You can also somewhat optimize the output if you know where it will be, such as measuring the illuminant under which the prints will be viewed and building the output profiles with that in mind.
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Andrew Rodney
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ErikKaffehr
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« Reply #9 on: July 29, 2008, 11:29:10 AM »
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Hi,

Thanks a lot all contributors. My question was probably not as clear as I intended it to be. The major issue for me is not the color of the light, but the intensity. What I can see is that my pictures are much better if well illuminated then under normal lighting.

Thanks for a lot of useful input anyway!

Best regards
Erik


Quote
Agreed. The area you want total control is by the display so you can evaluate screen to referenced print viewing conditions. If the ultimate goal is consistent, proper and with the right tools, one can even say accurate viewing, you have to dial in a reference environment that defines the display, the viewing booth or conditions in this surround, ambient light levels and spectral properties etc. The better and more consistent this defined reference viewing environment, the better of course and you can duplicate these conditions and provide matching evaluations of color over larger distances.

You can also somewhat optimize the output if you know where it will be, such as measuring the illuminant under which the prints will be viewed and building the output profiles with that in mind.
[a href=\"index.php?act=findpost&pid=211436\"][{POST_SNAPBACK}][/a]
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ErikKaffehr
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« Reply #10 on: July 29, 2008, 11:38:14 PM »
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Thanks a lot,

I'm already doing most of that. The reason I asked is to some extent that I try to help a friend with color management and also that I guess that I'm not alone with these issues. I generally have no problems when the pictures are well illuminated (like a halogen desk lamp). My color profiles seem to be close to Epson profiles, I cannot really see a difference between papers and profiles.

One test I do for reference is to reproduce a synthetic Color Checker and compare with a real color checker. In sunlight they are quite close and the gray scale is very close to original, except the white square which is whiter on the CC than my paper.

Both me and my friends use an iMac, I set my screen brightness to minimum. Instead of very low.

Got quite a lot of feedback from the forum, I need to go reconsider my viewing environment.

Best regards
Erik


Quote
Erik,

The main line of attack on this problem is to get the display to simulate your print viewing conditions as closely as possible, so that it "forces" you to adjust the image accordingly. Hence, if you have rather dim print viewing conditions, you should begin the process with a rather dim display. This will encourage you to pump-up the brightness and contrast enough to achieve the end result you seek. I find that with my display calibrated at 110cd, it's a quite reliable indicator of prints viewedabout five feet under direct Solux D50 illumination, which is quite bright. Hence in your situation I would try calibrating the display at about 90~95 cd and see whether that helps. YOu may also experiment with the display at set at white points within the range of 5000~6500 and see whether that helps, but as you get closer to 5000 the tones start to look excessively yellowish, which can be a put-off.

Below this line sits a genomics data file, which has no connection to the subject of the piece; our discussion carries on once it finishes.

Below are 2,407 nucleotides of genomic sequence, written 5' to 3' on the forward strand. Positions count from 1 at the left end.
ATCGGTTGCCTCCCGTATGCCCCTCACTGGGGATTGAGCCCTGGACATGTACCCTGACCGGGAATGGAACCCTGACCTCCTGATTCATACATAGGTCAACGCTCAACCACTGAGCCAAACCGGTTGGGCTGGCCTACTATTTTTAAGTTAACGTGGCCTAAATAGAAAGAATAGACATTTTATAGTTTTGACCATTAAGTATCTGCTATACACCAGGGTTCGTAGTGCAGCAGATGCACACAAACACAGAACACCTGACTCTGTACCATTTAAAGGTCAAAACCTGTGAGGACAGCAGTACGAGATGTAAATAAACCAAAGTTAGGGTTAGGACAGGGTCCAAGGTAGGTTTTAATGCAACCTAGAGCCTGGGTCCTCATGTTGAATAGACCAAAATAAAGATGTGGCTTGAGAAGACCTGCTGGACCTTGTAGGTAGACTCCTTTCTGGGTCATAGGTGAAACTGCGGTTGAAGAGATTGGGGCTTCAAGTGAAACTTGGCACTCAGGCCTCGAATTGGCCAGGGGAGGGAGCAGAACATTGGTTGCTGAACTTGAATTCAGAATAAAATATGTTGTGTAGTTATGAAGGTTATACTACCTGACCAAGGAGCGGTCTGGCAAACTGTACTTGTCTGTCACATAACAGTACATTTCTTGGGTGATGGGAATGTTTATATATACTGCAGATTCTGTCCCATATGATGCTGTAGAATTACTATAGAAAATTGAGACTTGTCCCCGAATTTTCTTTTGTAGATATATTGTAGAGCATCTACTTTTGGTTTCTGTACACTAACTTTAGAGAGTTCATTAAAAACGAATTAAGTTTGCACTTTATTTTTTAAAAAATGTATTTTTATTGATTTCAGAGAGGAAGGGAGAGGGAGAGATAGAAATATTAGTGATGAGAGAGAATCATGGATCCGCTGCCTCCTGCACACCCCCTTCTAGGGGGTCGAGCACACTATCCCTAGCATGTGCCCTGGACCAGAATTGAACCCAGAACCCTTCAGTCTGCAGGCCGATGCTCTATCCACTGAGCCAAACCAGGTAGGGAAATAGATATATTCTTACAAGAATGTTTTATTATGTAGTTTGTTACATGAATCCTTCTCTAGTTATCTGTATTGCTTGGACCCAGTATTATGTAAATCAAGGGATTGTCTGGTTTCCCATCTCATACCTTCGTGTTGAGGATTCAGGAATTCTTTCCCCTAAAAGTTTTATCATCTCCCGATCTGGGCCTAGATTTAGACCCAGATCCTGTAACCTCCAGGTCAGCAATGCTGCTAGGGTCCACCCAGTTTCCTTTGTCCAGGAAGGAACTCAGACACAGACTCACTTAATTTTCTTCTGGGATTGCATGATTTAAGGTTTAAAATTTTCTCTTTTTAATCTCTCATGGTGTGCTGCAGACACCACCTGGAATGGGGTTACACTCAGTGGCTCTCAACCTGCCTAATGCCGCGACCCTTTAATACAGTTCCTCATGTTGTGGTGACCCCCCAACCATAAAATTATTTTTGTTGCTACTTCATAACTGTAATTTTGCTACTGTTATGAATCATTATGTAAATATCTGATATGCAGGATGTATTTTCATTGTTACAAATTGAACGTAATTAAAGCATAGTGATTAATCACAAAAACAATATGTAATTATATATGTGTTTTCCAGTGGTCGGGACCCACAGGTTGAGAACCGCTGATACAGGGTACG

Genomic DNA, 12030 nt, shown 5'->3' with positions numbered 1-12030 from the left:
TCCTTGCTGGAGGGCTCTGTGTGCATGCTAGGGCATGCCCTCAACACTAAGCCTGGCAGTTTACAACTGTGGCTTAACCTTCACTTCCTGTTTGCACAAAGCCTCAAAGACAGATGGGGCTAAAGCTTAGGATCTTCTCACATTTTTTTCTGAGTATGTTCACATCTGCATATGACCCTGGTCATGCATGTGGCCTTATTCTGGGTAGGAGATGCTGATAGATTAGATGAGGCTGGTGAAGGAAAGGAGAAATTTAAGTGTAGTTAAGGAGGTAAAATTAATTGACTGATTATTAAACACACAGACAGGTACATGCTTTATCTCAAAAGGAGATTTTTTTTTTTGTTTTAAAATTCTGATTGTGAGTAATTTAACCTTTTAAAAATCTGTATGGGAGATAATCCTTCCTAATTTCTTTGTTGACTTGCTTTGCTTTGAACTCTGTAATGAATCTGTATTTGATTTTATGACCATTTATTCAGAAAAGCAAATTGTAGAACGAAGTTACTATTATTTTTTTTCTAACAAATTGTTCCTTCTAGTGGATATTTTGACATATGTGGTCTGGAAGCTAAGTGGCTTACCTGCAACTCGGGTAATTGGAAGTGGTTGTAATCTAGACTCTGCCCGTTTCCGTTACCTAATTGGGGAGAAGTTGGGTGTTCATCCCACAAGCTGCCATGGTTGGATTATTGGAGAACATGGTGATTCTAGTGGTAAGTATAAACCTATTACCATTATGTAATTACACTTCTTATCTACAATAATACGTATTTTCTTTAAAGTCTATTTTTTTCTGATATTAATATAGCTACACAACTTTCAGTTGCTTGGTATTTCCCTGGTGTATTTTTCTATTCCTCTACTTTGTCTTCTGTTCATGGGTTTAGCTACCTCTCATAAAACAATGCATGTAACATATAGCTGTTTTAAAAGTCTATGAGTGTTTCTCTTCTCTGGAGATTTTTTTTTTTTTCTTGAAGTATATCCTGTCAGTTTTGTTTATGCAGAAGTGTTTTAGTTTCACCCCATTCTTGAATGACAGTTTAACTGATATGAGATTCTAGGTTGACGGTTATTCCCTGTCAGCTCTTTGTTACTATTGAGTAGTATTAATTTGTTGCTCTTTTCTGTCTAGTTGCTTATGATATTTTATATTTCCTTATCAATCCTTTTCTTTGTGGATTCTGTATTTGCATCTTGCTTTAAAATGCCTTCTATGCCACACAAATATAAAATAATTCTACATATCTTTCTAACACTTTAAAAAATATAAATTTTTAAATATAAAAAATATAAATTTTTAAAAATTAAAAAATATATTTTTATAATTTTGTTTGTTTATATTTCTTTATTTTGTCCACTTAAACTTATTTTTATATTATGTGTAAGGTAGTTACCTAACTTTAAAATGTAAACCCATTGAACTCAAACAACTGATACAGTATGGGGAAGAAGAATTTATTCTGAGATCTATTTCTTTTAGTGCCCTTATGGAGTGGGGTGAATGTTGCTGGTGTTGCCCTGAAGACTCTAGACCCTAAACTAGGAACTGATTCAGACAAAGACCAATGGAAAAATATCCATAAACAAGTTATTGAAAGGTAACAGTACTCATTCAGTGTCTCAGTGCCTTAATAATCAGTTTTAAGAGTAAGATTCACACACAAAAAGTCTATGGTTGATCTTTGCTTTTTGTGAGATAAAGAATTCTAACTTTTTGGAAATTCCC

The next thing is the printing paper you are using. If you are printing on matte papers, the DMax is not as good as it would be printing on a gloss or luster paper, so tonal separation, particularly below the three-quarter mark gets squished, producing that muddy feel to the images. Hence you can improve your dark tone performance by using non-matte papers.

Finally, there is soft-proofing. You should make your final luminosity adjustments under soft-proof so that the display gives you a better impression of what the print will look like. Make sure you have the Simulate Paper White box checked, and implement Black Point Compensation.

Also, I assume you know to make sure that if you are letting Photoshop Manage Color using your paper/printer profile, you have Printer Color Management switched off, and you check that it really is OFF before you print.

I don't know the details of ColorMunki's display profiling process, but I presume/hope it lets you select the luminance of the display and the white point before it reads the patches. Another aspect of ColorMunki over which you have no control is that for generating a printer profile it reads only 100 patches. There is a question in some peoples' minds about whether this is sufficient to produce a sufficiently refined paper/printer profile. I don't know the answer to that first-hand because it is not possible to buy this product on a trial period basis, but there is much discussion about it. To help sort out that one, I would suggest comparing prints made under otherwise identical settings using your ColorMunki paper/printer profile and the canned profile supplied by the paper/printer manufacturer, to see which profile gives you better results in general and better deep tone separation in particular.
[a href=\"index.php?act=findpost&pid=211372\"][{POST_SNAPBACK}][/a]